34 Quiz – Item 5 of 6 What information in a persons profile or blog might put a person at personal risk (for stalking, theft, etc.)? (More than one might be correct.) A. Major B. Residence hall and room number C. Instant messenger ID D. Class schedule E. Job F. Cellular phone number B, C, D, E, F Although it may be more convenient to tell someone to Facebook me than to write out your contact information, personal information such as residence hall and room number, instant messenger name, class schedule, and your place of work is best handed out to people you know and trust. By placing the information on the Internet, you expose this information for anyone to see (and forward to others, save to a hard drive, etc.). Your residence hall room number, job site, and class schedule can make it easy for someone to follow you. The practice of posting detailed away messages on instant messenger profiles could allow someone to follow you or know when youre not home. Your cellular phone number can allow people to contact you, but there have also been cases where people have illicitly obtained phone records by calling the phone company and pretending to be the registered owner of a cell phone number (pretexting). Time remaining: 1:00.0 Please do not hit the Back button on your browser; it will disrupt your quiz, forcing you to start over. Diversity College

35 Quiz – Item 6 of 6 True or False? Future employers and DC have no right to monitor or regulate my off- work/school, private activities online. False. Like free speech, privacy is not an absolute right. And posting materials online is often considered to remove an activity from the private sphere into the public arena. Employers have fired people for exposing trade secrets and/or acting in a manner contrary to the employers image in online profiles/blogs. DC provides students with access to the Internet for educational pursuits. However, we also reserve the right to set limits on your use. For example, for security reasons we do not let students run servers over their DC connection, and for bandwidth and regulatory reasons, we do not allow students to sell or promote goods or services from their DC web accounts. We also may seek judicial action under the Campus Conduct Code if we are made aware that you have threatened or harassed another member of the DC community. Time remaining: 1:00.0 Please do not hit the Back button on your browser; it will disrupt your quiz, forcing you to start over. Diversity College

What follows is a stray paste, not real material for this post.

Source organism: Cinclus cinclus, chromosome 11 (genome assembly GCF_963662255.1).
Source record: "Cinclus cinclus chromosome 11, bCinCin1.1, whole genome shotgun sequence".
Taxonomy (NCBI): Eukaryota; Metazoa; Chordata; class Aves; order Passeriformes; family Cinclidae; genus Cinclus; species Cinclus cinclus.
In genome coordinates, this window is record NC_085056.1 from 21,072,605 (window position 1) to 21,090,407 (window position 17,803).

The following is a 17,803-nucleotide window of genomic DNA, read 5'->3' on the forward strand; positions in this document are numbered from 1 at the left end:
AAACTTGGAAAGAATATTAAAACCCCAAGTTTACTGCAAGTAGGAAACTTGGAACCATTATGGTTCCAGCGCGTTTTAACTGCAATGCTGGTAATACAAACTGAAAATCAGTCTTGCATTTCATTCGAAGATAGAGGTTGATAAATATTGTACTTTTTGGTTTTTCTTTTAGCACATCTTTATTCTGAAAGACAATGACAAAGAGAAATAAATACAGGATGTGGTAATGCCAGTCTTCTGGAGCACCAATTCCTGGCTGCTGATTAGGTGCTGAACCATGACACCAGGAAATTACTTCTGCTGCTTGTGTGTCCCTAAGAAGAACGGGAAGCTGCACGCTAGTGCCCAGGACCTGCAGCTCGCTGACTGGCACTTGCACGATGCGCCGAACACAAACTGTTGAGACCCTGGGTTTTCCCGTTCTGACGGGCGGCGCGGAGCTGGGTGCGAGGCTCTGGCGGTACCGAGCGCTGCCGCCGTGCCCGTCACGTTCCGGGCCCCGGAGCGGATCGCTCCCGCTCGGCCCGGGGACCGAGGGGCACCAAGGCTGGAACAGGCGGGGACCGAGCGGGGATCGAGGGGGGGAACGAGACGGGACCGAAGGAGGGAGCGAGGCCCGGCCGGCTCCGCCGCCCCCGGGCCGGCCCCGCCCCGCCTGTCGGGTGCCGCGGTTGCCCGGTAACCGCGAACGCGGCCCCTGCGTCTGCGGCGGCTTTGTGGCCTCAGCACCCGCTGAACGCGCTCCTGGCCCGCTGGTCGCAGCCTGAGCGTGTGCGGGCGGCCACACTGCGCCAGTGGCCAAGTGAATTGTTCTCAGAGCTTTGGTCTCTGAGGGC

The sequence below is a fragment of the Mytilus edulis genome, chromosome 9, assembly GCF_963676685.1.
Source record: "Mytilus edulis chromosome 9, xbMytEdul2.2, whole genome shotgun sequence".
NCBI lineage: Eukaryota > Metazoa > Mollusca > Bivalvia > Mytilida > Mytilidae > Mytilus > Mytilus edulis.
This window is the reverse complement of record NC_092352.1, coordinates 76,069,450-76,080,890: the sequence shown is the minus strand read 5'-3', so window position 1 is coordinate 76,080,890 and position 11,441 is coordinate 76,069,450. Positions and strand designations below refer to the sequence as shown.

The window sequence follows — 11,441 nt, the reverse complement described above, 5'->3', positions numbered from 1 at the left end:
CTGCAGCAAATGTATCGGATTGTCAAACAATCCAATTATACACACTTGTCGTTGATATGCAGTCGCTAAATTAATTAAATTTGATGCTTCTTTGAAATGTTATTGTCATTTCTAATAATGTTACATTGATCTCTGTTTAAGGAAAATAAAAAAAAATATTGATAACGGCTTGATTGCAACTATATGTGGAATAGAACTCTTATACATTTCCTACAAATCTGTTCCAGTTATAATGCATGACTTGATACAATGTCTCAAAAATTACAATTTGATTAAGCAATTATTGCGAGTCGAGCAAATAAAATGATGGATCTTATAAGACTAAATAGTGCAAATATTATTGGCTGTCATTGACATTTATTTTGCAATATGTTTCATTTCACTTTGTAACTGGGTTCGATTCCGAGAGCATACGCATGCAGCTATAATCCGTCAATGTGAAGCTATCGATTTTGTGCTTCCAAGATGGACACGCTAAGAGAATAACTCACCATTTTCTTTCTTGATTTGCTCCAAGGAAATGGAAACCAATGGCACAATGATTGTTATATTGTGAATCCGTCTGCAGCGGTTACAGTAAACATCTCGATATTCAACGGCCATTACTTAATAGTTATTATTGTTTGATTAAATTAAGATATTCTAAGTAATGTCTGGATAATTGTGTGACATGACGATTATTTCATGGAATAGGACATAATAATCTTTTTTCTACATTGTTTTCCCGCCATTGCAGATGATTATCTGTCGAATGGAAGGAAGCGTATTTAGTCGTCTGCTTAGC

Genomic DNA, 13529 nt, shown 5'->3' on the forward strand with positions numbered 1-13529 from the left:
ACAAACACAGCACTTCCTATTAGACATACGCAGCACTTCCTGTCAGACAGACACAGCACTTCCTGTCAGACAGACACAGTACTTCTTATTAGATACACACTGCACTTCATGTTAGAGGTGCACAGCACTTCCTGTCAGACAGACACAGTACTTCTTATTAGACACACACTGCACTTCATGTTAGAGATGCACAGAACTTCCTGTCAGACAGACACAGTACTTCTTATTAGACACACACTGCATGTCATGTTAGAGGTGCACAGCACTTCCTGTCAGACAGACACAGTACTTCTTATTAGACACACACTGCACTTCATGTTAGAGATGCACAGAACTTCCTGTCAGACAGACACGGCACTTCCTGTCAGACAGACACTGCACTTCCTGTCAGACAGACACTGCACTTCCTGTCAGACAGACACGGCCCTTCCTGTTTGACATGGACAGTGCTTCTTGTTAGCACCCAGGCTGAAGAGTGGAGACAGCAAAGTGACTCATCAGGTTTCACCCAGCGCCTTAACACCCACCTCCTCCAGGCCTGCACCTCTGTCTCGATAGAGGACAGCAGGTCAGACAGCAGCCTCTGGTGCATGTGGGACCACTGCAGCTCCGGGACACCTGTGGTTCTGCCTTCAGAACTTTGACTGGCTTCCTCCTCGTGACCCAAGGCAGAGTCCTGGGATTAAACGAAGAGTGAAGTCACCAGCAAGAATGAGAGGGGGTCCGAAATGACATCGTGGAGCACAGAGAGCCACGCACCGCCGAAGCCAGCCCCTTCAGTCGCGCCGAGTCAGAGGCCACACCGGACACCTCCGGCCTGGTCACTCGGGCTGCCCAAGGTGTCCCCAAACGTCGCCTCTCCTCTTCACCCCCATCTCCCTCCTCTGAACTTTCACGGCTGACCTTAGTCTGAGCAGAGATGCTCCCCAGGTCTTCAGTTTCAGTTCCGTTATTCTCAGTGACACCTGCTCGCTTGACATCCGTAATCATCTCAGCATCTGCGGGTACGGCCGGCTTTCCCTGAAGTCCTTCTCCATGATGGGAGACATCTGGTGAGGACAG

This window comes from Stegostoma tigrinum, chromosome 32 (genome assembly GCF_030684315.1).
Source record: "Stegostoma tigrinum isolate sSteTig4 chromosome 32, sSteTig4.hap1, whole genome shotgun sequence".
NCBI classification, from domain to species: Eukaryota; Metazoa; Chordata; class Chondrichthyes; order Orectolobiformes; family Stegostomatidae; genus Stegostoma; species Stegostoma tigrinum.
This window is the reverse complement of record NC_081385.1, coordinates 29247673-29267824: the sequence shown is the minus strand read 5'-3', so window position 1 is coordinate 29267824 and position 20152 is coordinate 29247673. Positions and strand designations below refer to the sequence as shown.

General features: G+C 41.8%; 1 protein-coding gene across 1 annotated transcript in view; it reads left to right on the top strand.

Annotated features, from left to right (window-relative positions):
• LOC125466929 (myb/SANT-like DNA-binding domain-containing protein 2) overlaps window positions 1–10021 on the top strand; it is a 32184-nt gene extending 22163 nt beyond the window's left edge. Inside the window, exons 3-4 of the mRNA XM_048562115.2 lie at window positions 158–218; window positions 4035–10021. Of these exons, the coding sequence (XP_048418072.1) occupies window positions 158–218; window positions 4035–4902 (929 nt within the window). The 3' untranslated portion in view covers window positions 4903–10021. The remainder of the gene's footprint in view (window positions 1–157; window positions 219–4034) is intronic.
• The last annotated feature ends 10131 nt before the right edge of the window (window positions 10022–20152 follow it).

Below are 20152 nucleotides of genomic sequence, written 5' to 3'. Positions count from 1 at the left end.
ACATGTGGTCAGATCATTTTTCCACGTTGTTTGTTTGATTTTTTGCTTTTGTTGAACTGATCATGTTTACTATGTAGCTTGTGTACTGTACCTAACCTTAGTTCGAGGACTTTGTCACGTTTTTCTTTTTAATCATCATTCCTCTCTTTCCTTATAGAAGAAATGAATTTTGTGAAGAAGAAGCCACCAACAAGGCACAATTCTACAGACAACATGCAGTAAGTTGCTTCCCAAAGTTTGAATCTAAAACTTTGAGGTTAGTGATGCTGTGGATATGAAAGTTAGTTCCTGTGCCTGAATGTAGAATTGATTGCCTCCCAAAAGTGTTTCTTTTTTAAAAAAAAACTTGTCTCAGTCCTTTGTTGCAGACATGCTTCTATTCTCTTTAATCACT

37 Assessing Results After this falls first run-through, we advise running focus groups and submitting surveys to all the first-year students. The IT Department can also provide us with statistics to show how many times students took the quiz and if any of the questions were problematic. We will distribute results to all student affairs directors for comment by mid-October. In following years, follow-up will consist of random-sample surveys of first-year students and quiz statistics from the IT Department. We will also be asking academic advisers to ask their advisees about their impressions of the quiz. The results of these measures will be reported to the Dean of Student Life, who can decide if a full-scale reevaluation or distribution is necessary. Diversity College

38 In Conclusion We sought to design a program that would respect the experience our incoming students have with the Internet while providing them with the tools to use the Internet safely and responsibly. Internet technologies are growing rapidly, so we may need to reexamine our Campus Conduct Code to ensure it protects and informs our students about their rights and responsibilities. Resident assistants may need suggestions for additional hall programming on Internet safety topics. Diversity College

39 Resources consulted Calleros, C. R. (1997). Preparing for the worstand striving for the best: Training university employees to respond clearly, constructively, and constitutionally to hateful speech on campus. Journal of Law & Education, 26(4), 41–68. Capriccioso, R. (2006, February 14). Facebook face off. Inside Higher Ed. Retrieved February 14, 2006, from Epstein, D. (2005, October 3). Cleaning up their online acts. Inside Higher Ed. Retrieved February 14, 2006, from Gross, R., & Acquisti, A. (2005, November 7). Information revelation and privacy in online social networks. Presented at Workshop on Privacy in the Electronic Society, Alexandria, VA. Hass, N. (2006, January 8). In your New York Times, p. 4A.30. Howe, N., & Strauss, W. (2000). Millenials Rising: The next great generation. New York, NY: Knopf Publishing Group. Diversity College

40 Resources consulted, cont. Moneta, L. (2005). Technology and student affairs. New Directions for Student Services, 112, 3–14. Neiger, J. A., Palmer, C., Penney, S., & Gehring, D. G. (1998). Addressing hate speech and hate behaviors in codes of conduct: A model for public institutions, NASPA Journal, 35(3), 193–206. Peace, A. G. (1997). Academia, censorship, and the internet. Journal of Information Ethics, 62, 35–47. Read, B. (2006, January 20). Think before you share. The Chronicle of Higher Education, 52(20), 38. Retrieved February 15, 2006, from LexisNexis Academic database. Wolk, D. (2004). Social-networking sites pique the interest of company recruiters. Workforce Management, 83(8), 70–73. Diversity College